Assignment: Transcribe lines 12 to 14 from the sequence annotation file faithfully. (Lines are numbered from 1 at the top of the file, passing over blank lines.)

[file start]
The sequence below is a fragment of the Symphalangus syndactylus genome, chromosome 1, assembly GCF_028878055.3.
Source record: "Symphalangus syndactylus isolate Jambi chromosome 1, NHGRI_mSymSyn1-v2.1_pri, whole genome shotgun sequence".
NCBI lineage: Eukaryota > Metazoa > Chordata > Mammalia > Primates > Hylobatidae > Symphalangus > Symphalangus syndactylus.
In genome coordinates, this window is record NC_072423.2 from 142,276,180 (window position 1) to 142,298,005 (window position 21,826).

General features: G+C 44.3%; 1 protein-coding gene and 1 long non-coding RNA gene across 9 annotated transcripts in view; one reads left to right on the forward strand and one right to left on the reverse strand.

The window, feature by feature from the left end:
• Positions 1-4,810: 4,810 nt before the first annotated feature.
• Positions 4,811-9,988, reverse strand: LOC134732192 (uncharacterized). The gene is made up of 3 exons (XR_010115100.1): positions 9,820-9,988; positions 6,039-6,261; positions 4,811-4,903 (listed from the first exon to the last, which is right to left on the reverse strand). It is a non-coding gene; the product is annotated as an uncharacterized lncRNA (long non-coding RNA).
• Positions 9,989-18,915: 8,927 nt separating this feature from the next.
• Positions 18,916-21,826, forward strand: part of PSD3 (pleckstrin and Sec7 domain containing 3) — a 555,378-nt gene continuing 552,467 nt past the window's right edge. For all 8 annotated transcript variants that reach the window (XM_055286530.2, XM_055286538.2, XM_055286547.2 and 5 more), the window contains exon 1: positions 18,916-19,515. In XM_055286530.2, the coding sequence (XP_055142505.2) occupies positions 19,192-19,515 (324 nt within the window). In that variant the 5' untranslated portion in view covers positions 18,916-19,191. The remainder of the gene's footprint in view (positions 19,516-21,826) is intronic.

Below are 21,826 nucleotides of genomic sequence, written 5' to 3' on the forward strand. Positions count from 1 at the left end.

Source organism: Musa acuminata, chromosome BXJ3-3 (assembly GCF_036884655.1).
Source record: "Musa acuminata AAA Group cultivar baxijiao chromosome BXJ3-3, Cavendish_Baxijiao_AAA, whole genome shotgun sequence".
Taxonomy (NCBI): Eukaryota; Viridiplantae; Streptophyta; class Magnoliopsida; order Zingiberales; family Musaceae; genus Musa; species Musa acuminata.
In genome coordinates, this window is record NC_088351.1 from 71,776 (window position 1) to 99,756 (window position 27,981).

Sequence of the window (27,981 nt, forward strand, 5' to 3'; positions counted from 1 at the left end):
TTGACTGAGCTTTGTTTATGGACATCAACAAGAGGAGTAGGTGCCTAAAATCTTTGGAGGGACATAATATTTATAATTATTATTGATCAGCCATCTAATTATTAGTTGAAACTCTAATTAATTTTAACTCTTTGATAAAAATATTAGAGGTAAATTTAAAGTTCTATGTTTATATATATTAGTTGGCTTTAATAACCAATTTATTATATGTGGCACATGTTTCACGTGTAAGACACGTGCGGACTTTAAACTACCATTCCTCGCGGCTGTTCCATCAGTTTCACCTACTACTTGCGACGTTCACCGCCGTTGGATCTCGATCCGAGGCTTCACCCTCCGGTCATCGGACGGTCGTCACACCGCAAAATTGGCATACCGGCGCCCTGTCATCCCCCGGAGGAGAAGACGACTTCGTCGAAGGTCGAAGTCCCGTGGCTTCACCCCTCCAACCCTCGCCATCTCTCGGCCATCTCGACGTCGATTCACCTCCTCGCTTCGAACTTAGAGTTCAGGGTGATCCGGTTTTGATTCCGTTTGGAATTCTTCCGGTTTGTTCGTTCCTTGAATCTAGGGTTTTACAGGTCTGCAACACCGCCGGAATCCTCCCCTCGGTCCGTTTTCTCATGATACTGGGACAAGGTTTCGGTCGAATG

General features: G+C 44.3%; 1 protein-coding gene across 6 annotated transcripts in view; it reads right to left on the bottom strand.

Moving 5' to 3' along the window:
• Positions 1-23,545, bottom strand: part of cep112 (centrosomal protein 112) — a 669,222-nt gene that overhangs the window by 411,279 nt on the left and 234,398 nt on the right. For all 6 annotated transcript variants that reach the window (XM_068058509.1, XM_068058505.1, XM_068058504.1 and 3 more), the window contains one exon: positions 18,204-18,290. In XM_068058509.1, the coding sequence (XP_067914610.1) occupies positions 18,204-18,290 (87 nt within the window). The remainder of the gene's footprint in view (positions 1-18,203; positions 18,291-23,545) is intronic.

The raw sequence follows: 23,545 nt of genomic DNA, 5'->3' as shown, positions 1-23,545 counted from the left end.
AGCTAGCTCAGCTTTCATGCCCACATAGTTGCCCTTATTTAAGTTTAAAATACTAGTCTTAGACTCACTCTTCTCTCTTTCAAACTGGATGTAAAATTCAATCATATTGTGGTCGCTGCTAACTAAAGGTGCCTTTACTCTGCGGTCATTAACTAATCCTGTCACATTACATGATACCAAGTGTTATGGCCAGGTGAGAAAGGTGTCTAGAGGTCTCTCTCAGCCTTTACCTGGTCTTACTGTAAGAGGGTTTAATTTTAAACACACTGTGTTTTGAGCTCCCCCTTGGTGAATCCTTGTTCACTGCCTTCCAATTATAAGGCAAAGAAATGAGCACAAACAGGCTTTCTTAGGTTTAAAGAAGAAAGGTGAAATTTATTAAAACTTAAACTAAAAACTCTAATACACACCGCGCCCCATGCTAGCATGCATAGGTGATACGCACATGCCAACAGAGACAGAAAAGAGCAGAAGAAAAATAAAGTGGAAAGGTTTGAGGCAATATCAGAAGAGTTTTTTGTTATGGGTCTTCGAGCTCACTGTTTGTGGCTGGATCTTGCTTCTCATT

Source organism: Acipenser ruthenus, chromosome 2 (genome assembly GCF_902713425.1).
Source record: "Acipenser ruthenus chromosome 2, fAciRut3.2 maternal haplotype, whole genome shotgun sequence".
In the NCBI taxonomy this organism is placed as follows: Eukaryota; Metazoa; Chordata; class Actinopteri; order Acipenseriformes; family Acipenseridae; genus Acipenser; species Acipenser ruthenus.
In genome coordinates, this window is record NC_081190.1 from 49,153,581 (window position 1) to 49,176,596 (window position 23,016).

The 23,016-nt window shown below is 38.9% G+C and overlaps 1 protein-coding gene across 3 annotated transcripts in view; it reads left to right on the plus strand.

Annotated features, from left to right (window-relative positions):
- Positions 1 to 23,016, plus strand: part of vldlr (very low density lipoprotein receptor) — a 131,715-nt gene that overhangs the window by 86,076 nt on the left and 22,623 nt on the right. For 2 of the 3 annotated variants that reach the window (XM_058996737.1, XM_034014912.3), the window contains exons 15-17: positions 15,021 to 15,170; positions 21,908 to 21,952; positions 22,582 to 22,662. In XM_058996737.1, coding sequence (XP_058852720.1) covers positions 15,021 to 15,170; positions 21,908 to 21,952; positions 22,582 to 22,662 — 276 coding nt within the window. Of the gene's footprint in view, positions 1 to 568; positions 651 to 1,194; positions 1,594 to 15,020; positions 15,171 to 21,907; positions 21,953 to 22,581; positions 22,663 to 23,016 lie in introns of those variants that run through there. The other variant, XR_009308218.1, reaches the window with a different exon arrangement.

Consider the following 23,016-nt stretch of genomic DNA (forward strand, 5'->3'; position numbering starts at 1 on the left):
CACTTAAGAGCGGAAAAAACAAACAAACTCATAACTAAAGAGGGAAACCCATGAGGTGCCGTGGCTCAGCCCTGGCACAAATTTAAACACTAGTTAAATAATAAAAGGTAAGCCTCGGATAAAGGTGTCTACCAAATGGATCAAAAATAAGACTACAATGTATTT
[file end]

Source organism: Musa acuminata, chromosome BXJ3-3 (assembly GCF_036884655.1).
Source record: "Musa acuminata AAA Group cultivar baxijiao chromosome BXJ3-3, Cavendish_Baxijiao_AAA, whole genome shotgun sequence".
Taxonomy (NCBI): Eukaryota; Viridiplantae; Streptophyta; class Magnoliopsida; order Zingiberales; family Musaceae; genus Musa; species Musa acuminata.